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National Health Promotion Summit

Guest blog post by: Margot Malachowski, Outreach Librarian, Baystate Health, Springfield, MA

In early April, I attended the 2012 National Health Promotion Summit in Washington, DC. I was there with a poster describing my NN/LM NER-funded collaboration with the Springfield City Library. Over the course of the day, I spoke about my poster with over a dozen people. My business cards and copies of my poster flew off the board.

At the Opening Presentation of the Summit, Howard Koh, Assistant Secretary for Health, welcomed the attendees. He exclaimed that it was tremendous to have us here from all over the country to show our passion. He exhorted us to protect the gift of good health, pray for boredom and enjoy the miracle of a healthy day.

Secretary Kathleen Sebelius took the stage for the Keynote Address, claiming the ability to leap tall buildings in a single bound. We all need that level of confidence! She spoke to the national goal of improving health as fundamental to opportunity. Prevention, she said, is not just the work of health agencies. I felt heartened by this, as my goals are to work with public libraries and other community organizations to disseminate reliable health information. Here are her priorities for a healthier, stronger, more prosperous America:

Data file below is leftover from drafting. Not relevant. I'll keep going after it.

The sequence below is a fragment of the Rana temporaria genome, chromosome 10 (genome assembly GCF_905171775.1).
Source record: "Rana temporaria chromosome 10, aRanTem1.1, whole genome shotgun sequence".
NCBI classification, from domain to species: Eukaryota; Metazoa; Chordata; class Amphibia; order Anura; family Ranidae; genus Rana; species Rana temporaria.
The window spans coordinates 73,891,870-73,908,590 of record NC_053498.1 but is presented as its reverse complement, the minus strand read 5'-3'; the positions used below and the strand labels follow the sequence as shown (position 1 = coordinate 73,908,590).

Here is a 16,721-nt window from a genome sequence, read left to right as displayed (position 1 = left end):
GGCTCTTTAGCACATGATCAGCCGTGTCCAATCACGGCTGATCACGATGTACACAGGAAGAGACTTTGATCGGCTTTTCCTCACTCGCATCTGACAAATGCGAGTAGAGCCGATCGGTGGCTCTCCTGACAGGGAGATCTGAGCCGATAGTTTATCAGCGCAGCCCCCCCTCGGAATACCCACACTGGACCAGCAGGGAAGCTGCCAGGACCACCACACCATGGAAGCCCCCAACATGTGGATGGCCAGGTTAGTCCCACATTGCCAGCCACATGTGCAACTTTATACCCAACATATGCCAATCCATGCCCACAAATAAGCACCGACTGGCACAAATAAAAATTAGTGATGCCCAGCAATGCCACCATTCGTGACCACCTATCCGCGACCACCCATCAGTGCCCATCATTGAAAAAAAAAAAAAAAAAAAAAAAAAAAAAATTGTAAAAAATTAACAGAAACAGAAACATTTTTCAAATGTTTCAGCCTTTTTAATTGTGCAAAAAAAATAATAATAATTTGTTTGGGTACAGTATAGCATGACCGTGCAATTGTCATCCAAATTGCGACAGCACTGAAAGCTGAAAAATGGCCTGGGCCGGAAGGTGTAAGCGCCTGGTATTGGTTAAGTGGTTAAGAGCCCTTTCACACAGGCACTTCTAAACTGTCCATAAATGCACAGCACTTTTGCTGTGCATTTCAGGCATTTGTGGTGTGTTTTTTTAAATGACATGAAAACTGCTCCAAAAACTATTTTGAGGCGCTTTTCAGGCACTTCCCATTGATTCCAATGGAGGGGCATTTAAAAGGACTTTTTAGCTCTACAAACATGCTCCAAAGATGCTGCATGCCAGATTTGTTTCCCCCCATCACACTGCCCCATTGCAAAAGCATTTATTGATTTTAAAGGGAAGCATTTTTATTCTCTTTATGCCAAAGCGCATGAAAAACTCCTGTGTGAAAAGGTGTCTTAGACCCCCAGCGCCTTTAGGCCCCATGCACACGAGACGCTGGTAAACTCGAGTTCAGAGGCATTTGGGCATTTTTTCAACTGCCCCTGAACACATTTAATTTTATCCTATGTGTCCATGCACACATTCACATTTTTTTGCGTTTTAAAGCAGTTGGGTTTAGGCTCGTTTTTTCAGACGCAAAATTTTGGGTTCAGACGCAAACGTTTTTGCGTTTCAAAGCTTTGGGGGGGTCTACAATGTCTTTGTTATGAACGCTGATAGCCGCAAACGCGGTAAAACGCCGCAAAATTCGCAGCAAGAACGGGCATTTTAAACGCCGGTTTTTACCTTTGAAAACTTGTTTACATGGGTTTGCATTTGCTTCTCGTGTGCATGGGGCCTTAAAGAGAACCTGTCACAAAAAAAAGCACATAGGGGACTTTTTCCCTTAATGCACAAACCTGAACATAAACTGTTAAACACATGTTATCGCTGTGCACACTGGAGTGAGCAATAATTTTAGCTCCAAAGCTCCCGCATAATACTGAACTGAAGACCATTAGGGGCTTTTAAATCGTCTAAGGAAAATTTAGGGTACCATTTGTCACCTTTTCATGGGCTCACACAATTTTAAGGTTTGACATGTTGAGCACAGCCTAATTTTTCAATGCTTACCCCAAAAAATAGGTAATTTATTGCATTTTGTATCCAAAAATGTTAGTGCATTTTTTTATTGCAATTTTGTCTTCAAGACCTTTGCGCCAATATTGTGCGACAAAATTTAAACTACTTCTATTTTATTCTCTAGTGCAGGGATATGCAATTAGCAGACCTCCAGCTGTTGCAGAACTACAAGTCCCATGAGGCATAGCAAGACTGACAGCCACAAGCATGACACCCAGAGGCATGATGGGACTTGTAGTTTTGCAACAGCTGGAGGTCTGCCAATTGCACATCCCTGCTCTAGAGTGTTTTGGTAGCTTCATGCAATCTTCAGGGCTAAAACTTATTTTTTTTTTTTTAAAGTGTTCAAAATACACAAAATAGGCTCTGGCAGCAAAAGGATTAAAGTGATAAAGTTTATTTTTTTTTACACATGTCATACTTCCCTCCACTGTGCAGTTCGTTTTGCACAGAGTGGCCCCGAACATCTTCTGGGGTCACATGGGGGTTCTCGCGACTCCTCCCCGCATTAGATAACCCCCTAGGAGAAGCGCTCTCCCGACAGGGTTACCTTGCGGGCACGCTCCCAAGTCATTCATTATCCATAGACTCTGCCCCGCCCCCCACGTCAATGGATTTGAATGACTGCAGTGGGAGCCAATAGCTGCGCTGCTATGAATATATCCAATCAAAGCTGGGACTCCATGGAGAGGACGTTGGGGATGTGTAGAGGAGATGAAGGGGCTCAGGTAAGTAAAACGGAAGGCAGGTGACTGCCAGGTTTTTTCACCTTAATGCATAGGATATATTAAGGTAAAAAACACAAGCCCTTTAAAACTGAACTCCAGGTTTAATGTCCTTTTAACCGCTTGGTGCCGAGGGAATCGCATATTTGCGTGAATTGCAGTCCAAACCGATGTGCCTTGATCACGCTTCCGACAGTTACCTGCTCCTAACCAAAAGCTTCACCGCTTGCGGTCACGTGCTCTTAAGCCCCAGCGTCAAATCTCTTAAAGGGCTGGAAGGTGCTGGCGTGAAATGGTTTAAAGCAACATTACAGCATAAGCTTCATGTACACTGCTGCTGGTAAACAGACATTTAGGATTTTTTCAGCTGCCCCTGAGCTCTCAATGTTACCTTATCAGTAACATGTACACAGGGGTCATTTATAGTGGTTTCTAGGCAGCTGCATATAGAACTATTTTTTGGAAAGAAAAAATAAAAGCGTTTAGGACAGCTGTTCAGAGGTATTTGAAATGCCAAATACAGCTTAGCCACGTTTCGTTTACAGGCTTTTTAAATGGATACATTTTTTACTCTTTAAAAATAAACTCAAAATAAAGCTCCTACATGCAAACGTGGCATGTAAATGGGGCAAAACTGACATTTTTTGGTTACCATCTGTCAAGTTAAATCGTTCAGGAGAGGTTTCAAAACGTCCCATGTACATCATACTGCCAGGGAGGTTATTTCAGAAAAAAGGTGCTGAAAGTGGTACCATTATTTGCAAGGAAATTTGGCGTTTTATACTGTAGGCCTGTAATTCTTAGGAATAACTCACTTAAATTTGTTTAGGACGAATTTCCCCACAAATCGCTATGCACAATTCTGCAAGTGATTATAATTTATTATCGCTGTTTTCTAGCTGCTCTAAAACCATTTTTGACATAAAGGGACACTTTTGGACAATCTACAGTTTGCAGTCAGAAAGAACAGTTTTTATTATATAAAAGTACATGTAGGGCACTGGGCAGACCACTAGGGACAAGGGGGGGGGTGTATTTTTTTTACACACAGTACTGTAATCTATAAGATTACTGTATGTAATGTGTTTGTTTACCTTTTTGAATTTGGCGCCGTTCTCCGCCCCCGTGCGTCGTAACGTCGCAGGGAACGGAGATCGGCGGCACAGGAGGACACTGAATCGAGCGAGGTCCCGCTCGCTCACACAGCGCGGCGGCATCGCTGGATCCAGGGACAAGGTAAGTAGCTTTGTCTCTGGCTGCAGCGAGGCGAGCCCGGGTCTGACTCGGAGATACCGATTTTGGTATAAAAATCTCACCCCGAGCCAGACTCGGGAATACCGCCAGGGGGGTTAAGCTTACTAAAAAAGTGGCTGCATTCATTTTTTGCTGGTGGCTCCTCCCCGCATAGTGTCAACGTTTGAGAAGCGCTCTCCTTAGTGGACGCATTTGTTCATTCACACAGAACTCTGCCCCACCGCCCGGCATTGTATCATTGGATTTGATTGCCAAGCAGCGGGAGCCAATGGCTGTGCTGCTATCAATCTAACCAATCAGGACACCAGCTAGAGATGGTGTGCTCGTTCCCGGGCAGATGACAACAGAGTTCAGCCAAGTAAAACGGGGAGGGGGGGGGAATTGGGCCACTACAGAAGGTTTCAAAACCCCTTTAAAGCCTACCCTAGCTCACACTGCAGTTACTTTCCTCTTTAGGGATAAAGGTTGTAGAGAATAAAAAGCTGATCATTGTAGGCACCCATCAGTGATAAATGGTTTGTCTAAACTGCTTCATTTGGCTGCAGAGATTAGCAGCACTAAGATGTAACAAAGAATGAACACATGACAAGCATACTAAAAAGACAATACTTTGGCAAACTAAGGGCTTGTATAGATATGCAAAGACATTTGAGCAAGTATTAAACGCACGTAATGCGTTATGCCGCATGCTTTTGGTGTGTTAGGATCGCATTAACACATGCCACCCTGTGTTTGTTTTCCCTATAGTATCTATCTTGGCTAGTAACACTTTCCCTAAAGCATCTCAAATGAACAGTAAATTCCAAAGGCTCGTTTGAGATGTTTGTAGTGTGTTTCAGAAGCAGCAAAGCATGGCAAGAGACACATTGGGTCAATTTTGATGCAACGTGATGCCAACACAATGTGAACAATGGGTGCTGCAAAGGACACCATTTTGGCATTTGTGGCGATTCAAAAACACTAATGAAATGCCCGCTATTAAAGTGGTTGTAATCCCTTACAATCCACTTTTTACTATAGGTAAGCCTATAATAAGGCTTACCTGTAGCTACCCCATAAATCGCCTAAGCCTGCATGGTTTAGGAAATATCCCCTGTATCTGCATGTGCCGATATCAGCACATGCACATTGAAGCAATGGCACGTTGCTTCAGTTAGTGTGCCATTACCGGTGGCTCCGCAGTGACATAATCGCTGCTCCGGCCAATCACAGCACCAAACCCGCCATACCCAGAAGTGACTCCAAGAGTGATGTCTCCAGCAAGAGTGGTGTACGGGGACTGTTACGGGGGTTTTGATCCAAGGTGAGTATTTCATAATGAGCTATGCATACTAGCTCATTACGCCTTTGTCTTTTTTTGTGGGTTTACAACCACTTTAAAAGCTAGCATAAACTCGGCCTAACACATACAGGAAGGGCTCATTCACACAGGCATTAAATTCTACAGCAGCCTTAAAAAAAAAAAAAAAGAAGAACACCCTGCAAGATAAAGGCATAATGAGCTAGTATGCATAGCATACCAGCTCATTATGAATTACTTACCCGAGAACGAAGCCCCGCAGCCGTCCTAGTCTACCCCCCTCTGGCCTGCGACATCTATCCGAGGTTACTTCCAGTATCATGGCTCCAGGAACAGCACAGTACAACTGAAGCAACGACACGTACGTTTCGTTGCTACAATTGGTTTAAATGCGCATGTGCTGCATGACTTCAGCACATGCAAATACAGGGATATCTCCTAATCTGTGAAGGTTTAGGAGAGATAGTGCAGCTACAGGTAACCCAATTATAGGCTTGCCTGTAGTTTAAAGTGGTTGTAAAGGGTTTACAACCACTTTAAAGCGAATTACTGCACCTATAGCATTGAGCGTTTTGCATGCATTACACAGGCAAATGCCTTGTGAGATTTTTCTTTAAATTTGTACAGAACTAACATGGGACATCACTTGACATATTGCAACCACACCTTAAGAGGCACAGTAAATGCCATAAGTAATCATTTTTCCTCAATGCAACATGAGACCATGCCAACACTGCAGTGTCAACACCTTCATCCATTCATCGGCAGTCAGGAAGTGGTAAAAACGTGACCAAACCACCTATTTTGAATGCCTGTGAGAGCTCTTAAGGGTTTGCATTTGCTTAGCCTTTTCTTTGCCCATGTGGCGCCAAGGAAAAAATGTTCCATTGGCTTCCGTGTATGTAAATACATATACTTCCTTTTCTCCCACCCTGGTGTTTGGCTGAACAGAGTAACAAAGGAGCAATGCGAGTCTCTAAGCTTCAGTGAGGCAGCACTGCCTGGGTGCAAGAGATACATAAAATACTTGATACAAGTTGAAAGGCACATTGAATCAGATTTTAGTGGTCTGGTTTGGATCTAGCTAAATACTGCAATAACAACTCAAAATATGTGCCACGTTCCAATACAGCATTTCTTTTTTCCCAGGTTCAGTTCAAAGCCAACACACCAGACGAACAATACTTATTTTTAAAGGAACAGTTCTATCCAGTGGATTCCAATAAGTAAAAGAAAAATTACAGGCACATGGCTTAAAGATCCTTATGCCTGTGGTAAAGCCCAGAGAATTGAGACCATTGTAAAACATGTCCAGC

After the Summit, I took at look at the section in this document that addresses Accelerate the Process of Scientific Discovery to Improve Patient Care. Health sciences libraries play a part in this translational process. We support biomedical discovery by supporting our researchers as they expand the knowledge base. And, this knowledge base encompasses everything from developing medical treatments to designing screening programs. Our outreach programs address the Secretary’s call to disseminate health information to the public. As my director says, this is where the rubber meets the road in translational science.

I recommend attending HHS events—great to meet people who work in a variety of public health organizations. For my comments on the Plenary Panel and presentations, please visit my blog at

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